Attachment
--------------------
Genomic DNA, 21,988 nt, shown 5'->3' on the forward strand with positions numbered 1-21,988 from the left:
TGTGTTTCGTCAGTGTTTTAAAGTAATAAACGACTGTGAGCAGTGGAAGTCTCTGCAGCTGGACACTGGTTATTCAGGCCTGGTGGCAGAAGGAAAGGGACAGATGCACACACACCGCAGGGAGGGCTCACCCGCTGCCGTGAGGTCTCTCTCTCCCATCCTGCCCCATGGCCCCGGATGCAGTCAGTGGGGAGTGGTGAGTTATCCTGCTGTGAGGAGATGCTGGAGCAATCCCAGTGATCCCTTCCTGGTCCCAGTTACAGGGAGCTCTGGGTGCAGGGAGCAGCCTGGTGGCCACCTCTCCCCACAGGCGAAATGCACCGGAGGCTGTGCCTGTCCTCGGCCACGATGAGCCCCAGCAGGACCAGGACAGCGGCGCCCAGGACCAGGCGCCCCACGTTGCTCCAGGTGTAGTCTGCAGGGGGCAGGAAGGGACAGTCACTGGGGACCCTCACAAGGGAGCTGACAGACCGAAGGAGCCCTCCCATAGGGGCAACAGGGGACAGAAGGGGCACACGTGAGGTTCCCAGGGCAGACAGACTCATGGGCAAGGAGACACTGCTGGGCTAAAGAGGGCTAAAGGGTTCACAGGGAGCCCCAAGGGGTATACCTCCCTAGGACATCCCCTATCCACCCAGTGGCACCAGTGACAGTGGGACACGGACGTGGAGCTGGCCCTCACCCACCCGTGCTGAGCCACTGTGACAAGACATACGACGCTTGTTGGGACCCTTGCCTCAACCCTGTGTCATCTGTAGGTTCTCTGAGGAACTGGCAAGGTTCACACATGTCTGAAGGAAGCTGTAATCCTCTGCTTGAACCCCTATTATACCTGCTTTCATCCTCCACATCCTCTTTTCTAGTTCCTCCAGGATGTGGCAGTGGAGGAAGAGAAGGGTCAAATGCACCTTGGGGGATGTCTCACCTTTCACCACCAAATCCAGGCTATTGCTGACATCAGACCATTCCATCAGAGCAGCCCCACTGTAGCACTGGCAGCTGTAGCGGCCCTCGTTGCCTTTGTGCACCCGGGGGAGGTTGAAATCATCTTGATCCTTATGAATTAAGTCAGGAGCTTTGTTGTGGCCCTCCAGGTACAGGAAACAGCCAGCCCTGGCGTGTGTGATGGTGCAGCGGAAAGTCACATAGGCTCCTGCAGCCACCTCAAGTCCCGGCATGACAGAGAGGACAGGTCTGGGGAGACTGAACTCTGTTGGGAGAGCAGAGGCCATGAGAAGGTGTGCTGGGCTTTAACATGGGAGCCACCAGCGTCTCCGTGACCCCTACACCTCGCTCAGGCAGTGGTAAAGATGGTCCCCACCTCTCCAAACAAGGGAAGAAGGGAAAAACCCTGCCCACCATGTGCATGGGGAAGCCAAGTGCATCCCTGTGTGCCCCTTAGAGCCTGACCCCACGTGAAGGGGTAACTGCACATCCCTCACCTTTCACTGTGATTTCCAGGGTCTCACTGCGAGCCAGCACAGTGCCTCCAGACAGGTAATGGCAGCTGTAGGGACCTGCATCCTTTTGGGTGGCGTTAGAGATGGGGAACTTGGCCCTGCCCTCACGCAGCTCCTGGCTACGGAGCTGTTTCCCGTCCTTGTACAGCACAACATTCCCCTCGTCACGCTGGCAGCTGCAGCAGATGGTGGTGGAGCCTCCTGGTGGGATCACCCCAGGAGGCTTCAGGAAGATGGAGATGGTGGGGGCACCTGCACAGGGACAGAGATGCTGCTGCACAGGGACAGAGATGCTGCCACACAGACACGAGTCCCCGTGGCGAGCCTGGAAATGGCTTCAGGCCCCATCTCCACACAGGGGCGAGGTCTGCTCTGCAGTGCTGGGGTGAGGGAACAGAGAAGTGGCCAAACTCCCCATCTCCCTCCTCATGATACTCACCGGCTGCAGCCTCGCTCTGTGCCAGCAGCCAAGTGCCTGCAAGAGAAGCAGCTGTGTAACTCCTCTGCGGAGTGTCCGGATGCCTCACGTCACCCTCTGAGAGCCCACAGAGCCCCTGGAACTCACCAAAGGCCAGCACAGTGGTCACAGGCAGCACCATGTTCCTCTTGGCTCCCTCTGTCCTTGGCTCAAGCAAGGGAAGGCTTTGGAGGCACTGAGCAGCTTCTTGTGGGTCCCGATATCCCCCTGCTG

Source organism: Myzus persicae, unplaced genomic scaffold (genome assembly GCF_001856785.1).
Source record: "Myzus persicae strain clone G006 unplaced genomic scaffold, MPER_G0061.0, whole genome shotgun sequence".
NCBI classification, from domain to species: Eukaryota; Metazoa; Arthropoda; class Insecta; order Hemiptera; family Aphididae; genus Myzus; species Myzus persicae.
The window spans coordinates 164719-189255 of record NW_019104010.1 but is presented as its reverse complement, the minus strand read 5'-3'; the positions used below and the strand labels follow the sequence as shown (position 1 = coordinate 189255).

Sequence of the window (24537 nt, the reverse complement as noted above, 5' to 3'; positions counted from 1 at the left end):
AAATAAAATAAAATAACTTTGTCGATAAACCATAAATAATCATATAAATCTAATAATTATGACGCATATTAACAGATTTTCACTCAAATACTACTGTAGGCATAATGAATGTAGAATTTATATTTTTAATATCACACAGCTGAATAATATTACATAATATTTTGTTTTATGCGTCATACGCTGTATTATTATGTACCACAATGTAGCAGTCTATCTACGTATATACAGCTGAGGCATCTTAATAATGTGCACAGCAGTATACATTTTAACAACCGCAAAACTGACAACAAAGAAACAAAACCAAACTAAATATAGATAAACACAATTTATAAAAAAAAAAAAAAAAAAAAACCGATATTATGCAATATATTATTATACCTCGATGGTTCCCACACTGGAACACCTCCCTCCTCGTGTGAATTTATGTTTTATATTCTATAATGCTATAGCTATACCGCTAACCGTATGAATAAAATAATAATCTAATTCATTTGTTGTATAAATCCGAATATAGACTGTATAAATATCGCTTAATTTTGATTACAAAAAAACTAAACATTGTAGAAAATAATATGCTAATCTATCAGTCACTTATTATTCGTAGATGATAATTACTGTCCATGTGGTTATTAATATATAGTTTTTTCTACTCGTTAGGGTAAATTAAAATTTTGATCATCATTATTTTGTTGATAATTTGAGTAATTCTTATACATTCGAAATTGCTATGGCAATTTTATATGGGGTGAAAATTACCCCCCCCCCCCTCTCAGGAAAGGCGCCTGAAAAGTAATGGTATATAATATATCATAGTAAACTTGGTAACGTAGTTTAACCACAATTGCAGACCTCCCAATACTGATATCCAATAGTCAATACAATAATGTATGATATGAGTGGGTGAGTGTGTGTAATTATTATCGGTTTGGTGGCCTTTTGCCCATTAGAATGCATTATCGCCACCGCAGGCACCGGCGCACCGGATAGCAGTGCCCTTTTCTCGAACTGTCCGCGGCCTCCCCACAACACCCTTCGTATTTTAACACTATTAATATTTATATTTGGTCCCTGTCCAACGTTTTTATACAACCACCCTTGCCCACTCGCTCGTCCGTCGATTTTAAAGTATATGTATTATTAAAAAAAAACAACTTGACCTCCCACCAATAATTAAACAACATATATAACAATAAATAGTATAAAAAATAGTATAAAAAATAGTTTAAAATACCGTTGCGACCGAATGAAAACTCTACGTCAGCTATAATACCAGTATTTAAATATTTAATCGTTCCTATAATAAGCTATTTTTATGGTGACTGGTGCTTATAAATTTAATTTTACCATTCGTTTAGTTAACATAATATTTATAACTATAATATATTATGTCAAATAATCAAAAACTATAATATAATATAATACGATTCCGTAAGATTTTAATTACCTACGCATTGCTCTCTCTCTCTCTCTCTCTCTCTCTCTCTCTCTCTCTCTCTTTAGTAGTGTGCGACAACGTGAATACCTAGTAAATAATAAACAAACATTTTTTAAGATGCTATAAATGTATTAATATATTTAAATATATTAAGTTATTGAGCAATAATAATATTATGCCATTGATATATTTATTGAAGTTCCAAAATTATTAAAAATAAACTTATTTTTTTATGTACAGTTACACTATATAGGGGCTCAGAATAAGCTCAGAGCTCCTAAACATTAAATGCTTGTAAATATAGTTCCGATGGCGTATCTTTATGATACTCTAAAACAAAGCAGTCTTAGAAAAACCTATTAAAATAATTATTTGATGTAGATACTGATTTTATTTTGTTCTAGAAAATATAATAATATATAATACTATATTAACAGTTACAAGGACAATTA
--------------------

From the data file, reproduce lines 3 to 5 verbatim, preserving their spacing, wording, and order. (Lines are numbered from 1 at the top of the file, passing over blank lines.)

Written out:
Source organism: Myzus persicae, unplaced genomic scaffold (genome assembly GCF_001856785.1).
Source record: "Myzus persicae strain clone G006 unplaced genomic scaffold, MPER_G0061.0, whole genome shotgun sequence".
NCBI classification, from domain to species: Eukaryota; Metazoa; Arthropoda; class Insecta; order Hemiptera; family Aphididae; genus Myzus; species Myzus persicae.